★★ The comings and goings of the sun among the clouds made the difference between oppressive and pleasant humidity. A thrumming pump truck cleared out a portable toilet on a narrow lane, and the smell traveled down the lane in advance of it, on otherwise undetectable air currents. The blue in the sky made the turquoise sky of a mural look garish and implausible against it. Out on the broader street, a full white haze filled the view ahead. Up a lane again, in the courtyard of a bistro, there was full shade. A young man, absorbed in his mobile phone over his beer, allowed his cigarette ash to grow unattended. No sooner had the smoke crept out to fill the space, though, than a breeze through the hallway dispersed it. By the end of a slow plate of duck and beans, the streets outside had cooled as well. The contrast between the shadowed roadway and the bright roadway of sky above was too much for the cameraphone to balance out. A coffee shop was about to close, but had iced coffee still. "Would you like that over ice cream?" Why not. The afternoon grayed over, but a flattering late light came back through. A gibbous moon, through a loose veil of clouds, looked down on the way to the gelato-and-liquor stand.
★★★★★ Breeze lifted the stars of the EU and Lithuania's triple stripe on the face of some building, but failed to quite unfurl the folded and misaligned parts of the horse and knight of the Lithuanian presidential banner. A green apple lay on the sidewalk, fallen from an overladen tree. Water plashed quietly in a fountain set with an obelisk, beside the basilica. The office windows were tall and wide open, letting the fresh air blow through, past drooping tree branches. Bells tolled, wheels rattled on the paving stones. The ferris wheel out on the square by the hotel played an English language audio guid to the previous city in which it had been installed. The gondola cleared the rooftops–all the same low-medium height–and discovered the hills beyond. The Danube was green. By the third turn, the interior was getting stuffy. Back down in the park, a violinist played Beatles songs indifferently. The sun shone on the dark gray stone of a building and the blond stone of the same building, where half the facade had been scrubbed clean. Late in the day, an expanse of gray-and-white scales over blue moved slowly northeast along the sky. Behind it came different tones of gray, with occasional spots of bright gold flashing through. In the night, outside a ruin bar, a wide-chested bouncer ate an ice cream treat on a stick.
★★ The morning was bright on unfamiliarly lemon-yellow taxis and lime-green sharing bikes. A few clouds were now tempering the glare, making it eye-watering. Long bright green shoots curved up out of the darker topiary cylinders of the treetops running down the median. Indoors, in the music center, bodies overwhelmed the judicious European air conditioning. A low-grade sticky sweat, part humidity and part circadian confusion, rose and lingered. At break time, the light had grown clearer, the zenith open blue. Viewed from the roof deck, upthrust skinny poplar tops waved back and forth beside brown brick chimneys, against a stretch of blue and white. The next quarter, what must have been the west, was gray, with a dull metallic-looking sun lowering behind the clouds. Then the clouds alchemized to gold. The air was drier; a breeze pushed through the picturesque curves of the evening streets. At the open-air restaurant tables on the square outside the basilica, folded blankets sat unused on the chair backs, and the heater cords dangled unplugged. By the time the check came, though, there was almost a chill in the night.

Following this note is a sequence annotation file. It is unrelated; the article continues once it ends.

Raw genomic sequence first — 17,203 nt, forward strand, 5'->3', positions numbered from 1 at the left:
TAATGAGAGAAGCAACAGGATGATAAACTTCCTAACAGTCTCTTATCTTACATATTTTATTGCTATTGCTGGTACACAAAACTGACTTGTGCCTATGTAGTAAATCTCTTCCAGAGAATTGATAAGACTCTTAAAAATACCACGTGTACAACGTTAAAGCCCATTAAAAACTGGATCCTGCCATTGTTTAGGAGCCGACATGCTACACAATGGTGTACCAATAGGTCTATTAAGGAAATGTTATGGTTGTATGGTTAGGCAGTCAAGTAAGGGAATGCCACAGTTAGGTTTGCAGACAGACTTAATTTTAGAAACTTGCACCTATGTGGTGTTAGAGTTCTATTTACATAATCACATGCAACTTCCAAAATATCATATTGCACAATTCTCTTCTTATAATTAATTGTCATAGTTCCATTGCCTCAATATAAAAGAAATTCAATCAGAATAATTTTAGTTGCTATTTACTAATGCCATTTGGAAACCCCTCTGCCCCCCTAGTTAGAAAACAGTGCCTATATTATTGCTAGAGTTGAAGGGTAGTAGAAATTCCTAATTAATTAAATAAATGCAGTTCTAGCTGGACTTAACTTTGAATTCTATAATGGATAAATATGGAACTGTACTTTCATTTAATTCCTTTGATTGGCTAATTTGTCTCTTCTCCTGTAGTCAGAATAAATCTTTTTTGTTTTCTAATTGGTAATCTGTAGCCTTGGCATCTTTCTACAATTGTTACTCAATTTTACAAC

★★★ The moon gleamed on the wing and made the ocean pale. The disc itself was just out of view; craning the neck would produce a tiny ghost moon, floating refracted in the edge of the window through the edge of the glasses. The German cabin attendants politely declared it time that the shades go down, against the coming of the sun, even though the dinner service was still underway. Sometime later, a glow seeped into the cabin, rosier than the mood lighting. The descent into Frankfurt was between clusters of white puffs below and sheets of gray above. The airport was humid, the thermostat tuned higher than the United States standard. Out on the tarmac, on the way to the next plane, the temperature was the same. The cloud cover seemed to be enough to compensate for the sunscreen lost to hot facecloths. The Budapest plane touched down to a view of red-tinged clouds and mirror-wet runways. A pink-liveried jet stood over its pink reflection. By the time the taxis pulled away, the sun was out, the sky split between white clouds and gray ones. It was too hot for the airplane clothes. Leaves flashed silvery undersides by the roadway. Ahead in the distance was high land, a shade of blue that implied it would be green up close. A puli galloped by, a shapeless coffee-colored mass. In a bar off a narrow lane, a misting fan swept back and forth, till the sun had passed over the land and the mist grew chilly. Out in the open, the sunlight fell sideways in the faces of the soccer fans who had been waiting all day outside the hotel. The sun sank out of view and they kept waiting, hour on hour, till at last their heroes filed out of the lobby, into clamor and frenzy. Twilight came on and the entrance was still and calm.
★★★★★ The air was not so much blowing as loose all around. The river was deep blue under a clear sky, the sun sharp and bright. Misplaced priorities and tactical errors kept the afternoon's beauty as a thing half-noticed out the windows, till the commuting hour arrived, the perfection of it sharpening the regrets and then immediately putting them away in the drawer. A man stripped off his shirt and changed into a t-shirt as he walked down Lafayette, barely breaking stride. The countdown clock for the uptown 1 was making false claims, and when the train pulled in it was a lobster tank of compacted frustration and resentment. Impossible and not worth it. Time to write off the platform wait as another sunk cost and get up onto Broadway, in the light and air again. A boy played the open-air video game on the wall of the Museum of Biblical Art. People were on benches and outdoor tables and the reflection-bathed plaza of Lincoln Center, making as much of the moment as they could.